The Chilean Senate approved the measure by a 25-6 vote margin with three abstentions. The bill passed in the country’s House of Representatives by a 78-9 vote margin.
“A historic step against discrimination and for the advancement of human rights has taken place today with the passage of the civil unions bill,” said the Movement for Homosexual Integration and Liberation, a Chilean LGBT advocacy group, in a statement.
President Michelle Bachelet has said she will sign the bill — under which unmarried heterosexual couples would also receive legal recognition — into law.
Bachelet’s spokesperson, Álvaro Elizalde, on his Twitter page described Tuesday as a “historic day” in Chile.
“We are laying the foundation of a Chile for everyone, a country that does not discriminate,” he wrote.
Jornada histórica! Congreso aprueba la #UnionCivil. Estamos sentando las bases del Chile de todos, un país que no discrimina.
— Alvaro Elizalde (@alvaroelizalde) January 28, 2015
Javier Soto, a pastor from the resort city of Viña del Mar, is among the most outspoken critics of the civil unions bill.
A video posted to his Twitter page shows him standing in front of the presidential palace in Santiago, the Chilean capital, last February announcing a “prophecy for Chile.” Soto less than two months later said God sparked a massive forest fire in the coastal city of Valparaíso because lawmakers agreed to consider the civil unions bill.
Advocates push for same-sex marriage in Chile
Tuesday’s vote is the culmination of efforts in support of extending civil unions to same-sex couples in the South American country that began in 2003.
Congressman Gabriel Silber Romo of the Christian Democratic Party and the Movement for Homosexual Integration and Liberation last month introduced a bill that would extend marriage rights to gays and lesbians in Chile. The LGBT advocacy group in 2012 filed a lawsuit with the Inter-American Court of Human Rights on behalf of three Chilean gay couples who were denied marriage licenses.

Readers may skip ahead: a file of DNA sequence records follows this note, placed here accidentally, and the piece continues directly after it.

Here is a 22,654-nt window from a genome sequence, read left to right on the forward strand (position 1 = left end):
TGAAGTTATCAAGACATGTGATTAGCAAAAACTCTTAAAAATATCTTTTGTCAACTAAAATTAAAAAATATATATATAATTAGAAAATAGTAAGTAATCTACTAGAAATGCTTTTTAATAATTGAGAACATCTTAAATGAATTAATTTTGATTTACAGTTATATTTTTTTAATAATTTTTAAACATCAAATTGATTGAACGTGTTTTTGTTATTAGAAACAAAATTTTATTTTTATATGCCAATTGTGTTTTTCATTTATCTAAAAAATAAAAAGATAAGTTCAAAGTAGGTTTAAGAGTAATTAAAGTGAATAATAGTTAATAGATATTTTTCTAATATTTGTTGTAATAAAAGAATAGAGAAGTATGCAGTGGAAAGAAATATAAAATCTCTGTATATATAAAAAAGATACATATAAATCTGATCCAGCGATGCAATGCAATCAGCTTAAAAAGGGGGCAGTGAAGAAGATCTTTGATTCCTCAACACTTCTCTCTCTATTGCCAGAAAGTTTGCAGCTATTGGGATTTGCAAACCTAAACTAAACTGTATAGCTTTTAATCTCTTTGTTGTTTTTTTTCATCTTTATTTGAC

Bachelet publicly supports marriage rights for same-sex couples.
Representatives of her administration in November met with members of the Movement for Homosexual Integration and Liberation in Santiago to discuss the Inter-American Court of Human Rights lawsuit.
Hunter T. Carter, a New York-based lawyer who represents the Movement for Homosexual Integration and Liberation in the same-sex marriage case, told the Washington Blade earlier this month he would welcome the passage of the civil unions bill. He nevertheless stressed the measure would not guarantee the equal treatment of gay and lesbian couples under Chilean law.
“We will continue to fight tirelessly until Chilean same-sex couples are able to enjoy full civil marriage equality under the law,” Carter told the Blade.
Jaime Parada Hoyl, a gay councilman in the wealthy Santiago enclave of Providencia, on Tuesday described the passage of the civil unions bill as “an important step towards equality in Chile.”
“It will improve the quality of life of same-sex couples who have not been able to get married,” Parada told the Blade.
Parada, like Carter, urged Chilean lawmakers to extend full marriage rights to same-sex couples.
“I hope that this is not the end, but the beginning,” Parada told the Blade, referring to the civil unions bill. “We need to begin talking about same-sex marriage now.”
Andrés Ignacio Rivera Duarte, a transgender rights advocate who continues to lobby lawmakers to approve a bill that would allow trans Chileans to legally change their name and sex without sex-reassignment surgery, on Tuesday echoed Parada as he discussed the passage of the civil unions bill.
“It is an advance, without legislating marriage equality,” Rivera told the Blade.